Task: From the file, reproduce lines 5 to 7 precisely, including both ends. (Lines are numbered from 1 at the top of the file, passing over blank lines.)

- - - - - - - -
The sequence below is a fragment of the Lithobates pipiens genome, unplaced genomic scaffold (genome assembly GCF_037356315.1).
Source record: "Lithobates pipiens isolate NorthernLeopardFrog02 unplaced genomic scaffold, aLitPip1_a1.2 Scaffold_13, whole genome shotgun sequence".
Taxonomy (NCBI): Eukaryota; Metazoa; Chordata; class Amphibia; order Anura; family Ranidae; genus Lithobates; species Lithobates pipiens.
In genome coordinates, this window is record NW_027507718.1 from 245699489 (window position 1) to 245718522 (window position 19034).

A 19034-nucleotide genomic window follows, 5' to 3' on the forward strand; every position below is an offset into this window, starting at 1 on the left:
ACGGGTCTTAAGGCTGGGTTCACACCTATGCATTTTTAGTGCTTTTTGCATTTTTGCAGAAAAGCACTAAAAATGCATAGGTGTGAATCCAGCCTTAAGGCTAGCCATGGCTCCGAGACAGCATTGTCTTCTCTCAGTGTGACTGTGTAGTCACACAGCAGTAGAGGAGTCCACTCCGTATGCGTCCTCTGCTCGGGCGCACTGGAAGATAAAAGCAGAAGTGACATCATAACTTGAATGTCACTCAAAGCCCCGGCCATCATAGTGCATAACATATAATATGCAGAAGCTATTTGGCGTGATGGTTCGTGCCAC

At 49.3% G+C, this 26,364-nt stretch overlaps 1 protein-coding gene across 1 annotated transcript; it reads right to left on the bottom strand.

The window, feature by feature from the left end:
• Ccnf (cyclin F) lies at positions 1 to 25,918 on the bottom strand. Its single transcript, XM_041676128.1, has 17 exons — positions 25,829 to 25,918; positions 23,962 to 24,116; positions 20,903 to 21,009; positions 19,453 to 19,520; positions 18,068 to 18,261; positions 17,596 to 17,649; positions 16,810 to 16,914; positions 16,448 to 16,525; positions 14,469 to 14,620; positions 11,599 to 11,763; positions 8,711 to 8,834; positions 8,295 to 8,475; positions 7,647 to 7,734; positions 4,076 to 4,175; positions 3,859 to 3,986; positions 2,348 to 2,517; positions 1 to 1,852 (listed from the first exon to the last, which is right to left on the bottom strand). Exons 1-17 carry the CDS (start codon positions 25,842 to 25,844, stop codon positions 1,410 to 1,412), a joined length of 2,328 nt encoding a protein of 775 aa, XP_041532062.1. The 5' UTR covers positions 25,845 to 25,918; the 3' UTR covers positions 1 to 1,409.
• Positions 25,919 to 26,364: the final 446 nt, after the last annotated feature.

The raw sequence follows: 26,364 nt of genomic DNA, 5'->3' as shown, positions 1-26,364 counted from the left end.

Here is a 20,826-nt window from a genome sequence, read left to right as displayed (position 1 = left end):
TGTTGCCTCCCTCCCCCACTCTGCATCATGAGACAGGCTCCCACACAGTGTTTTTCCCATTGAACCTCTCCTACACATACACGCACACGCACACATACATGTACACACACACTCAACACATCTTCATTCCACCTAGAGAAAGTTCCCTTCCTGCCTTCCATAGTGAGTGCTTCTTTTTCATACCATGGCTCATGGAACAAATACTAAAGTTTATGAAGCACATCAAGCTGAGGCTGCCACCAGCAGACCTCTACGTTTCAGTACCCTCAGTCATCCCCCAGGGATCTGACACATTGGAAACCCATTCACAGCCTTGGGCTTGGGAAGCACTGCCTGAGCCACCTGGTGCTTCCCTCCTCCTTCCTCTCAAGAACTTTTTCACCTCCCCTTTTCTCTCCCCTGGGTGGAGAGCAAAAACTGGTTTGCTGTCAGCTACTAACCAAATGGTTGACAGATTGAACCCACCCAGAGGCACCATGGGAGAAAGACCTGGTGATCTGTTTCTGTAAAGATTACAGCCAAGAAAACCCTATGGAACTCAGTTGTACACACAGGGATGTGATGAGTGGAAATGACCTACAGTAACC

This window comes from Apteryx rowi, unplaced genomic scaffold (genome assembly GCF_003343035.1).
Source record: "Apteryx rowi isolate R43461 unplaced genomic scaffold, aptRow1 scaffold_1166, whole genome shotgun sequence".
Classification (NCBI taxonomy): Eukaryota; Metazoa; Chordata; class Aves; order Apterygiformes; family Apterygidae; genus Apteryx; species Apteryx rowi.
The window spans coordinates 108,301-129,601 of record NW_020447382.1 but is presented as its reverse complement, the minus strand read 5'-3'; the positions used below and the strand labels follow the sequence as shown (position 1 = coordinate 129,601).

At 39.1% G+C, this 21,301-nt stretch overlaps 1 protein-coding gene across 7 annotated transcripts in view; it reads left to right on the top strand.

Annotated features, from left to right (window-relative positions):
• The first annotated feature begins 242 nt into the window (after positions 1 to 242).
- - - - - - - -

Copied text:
A 19034-nucleotide genomic window follows, 5' to 3' on the forward strand; every position below is an offset into this window, starting at 1 on the left:
ACGGGTCTTAAGGCTGGGTTCACACCTATGCATTTTTAGTGCTTTTTGCATTTTTGCAGAAAAGCACTAAAAATGCATAGGTGTGAATCCAGCCTTAAGGCTAGCCATGGCTCCGAGACAGCATTGTCTTCTCTCAGTGTGACTGTGTAGTCACACAGCAGTAGAGGAGTCCACTCCGTATGCGTCCTCTGCTCGGGCGCACTGGAAGATAAAAGCAGAAGTGACATCATAACTTGAATGTCACTCAAAGCCCCGGCCATCATAGTGCATAACATATAATATGCAGAAGCTATTTGGCGTGATGGTTCGTGCCAC

At 49.3% G+C, this 26,364-nt stretch overlaps 1 protein-coding gene across 1 annotated transcript; it reads right to left on the bottom strand.